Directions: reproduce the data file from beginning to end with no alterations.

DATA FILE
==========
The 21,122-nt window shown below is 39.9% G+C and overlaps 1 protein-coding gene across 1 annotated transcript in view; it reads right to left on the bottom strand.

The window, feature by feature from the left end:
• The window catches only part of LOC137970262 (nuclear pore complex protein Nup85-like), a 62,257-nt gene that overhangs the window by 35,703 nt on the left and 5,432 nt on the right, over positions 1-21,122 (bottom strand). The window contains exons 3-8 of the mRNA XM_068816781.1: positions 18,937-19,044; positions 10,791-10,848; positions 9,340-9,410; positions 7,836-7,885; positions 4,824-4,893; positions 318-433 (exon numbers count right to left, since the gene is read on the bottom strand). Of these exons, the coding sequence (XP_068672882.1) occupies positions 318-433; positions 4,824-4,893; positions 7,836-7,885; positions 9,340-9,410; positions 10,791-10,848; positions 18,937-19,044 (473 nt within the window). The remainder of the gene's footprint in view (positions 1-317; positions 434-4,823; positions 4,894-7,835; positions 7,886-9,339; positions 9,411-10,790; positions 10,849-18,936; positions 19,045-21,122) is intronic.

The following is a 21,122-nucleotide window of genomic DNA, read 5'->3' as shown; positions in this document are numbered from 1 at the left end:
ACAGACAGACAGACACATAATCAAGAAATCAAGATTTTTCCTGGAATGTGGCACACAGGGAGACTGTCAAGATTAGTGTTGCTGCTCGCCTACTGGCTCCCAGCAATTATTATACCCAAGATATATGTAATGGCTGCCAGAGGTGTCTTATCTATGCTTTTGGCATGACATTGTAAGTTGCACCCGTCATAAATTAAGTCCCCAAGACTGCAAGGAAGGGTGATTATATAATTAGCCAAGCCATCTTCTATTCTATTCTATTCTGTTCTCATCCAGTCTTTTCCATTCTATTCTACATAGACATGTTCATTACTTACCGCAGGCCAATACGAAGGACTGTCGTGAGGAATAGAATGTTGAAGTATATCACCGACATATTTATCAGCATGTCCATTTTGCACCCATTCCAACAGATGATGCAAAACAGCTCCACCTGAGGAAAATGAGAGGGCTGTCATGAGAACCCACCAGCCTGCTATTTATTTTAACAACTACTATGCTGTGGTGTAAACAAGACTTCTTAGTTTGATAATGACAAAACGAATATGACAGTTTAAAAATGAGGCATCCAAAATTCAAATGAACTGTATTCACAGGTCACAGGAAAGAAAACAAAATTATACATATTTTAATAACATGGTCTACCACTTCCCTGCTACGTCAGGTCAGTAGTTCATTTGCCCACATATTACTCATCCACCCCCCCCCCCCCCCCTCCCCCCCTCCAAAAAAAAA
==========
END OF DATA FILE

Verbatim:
The 21,122-nt window shown below is 39.9% G+C and overlaps 1 protein-coding gene across 1 annotated transcript in view; it reads right to left on the bottom strand.

The window, feature by feature from the left end:
• The window catches only part of LOC137970262 (nuclear pore complex protein Nup85-like), a 62,257-nt gene that overhangs the window by 35,703 nt on the left and 5,432 nt on the right, over positions 1-21,122 (bottom strand). The window contains exons 3-8 of the mRNA XM_068816781.1: positions 18,937-19,044; positions 10,791-10,848; positions 9,340-9,410; positions 7,836-7,885; positions 4,824-4,893; positions 318-433 (exon numbers count right to left, since the gene is read on the bottom strand). Of these exons, the coding sequence (XP_068672882.1) occupies positions 318-433; positions 4,824-4,893; positions 7,836-7,885; positions 9,340-9,410; positions 10,791-10,848; positions 18,937-19,044 (473 nt within the window). The remainder of the gene's footprint in view (positions 1-317; positions 434-4,823; positions 4,894-7,835; positions 7,886-9,339; positions 9,411-10,790; positions 10,849-18,936; positions 19,045-21,122) is intronic.

The following is a 21,122-nucleotide window of genomic DNA, read 5'->3' as shown; positions in this document are numbered from 1 at the left end:
ACAGACAGACAGACACATAATCAAGAAATCAAGATTTTTCCTGGAATGTGGCACACAGGGAGACTGTCAAGATTAGTGTTGCTGCTCGCCTACTGGCTCCCAGCAATTATTATACCCAAGATATATGTAATGGCTGCCAGAGGTGTCTTATCTATGCTTTTGGCATGACATTGTAAGTTGCACCCGTCATAAATTAAGTCCCCAAGACTGCAAGGAAGGGTGATTATATAATTAGCCAAGCCATCTTCTATTCTATTCTATTCTGTTCTCATCCAGTCTTTTCCATTCTATTCTACATAGACATGTTCATTACTTACCGCAGGCCAATACGAAGGACTGTCGTGAGGAATAGAATGTTGAAGTATATCACCGACATATTTATCAGCATGTCCATTTTGCACCCATTCCAACAGATGATGCAAAACAGCTCCACCTGAGGAAAATGAGAGGGCTGTCATGAGAACCCACCAGCCTGCTATTTATTTTAACAACTACTATGCTGTGGTGTAAACAAGACTTCTTAGTTTGATAATGACAAAACGAATATGACAGTTTAAAAATGAGGCATCCAAAATTCAAATGAACTGTATTCACAGGTCACAGGAAAGAAAACAAAATTATACATATTTTAATAACATGGTCTACCACTTCCCTGCTACGTCAGGTCAGTAGTTCATTTGCCCACATATTACTCATCCACCCCCCCCCCCCCCCCTCCCCCCCTCCAAAAAAAAA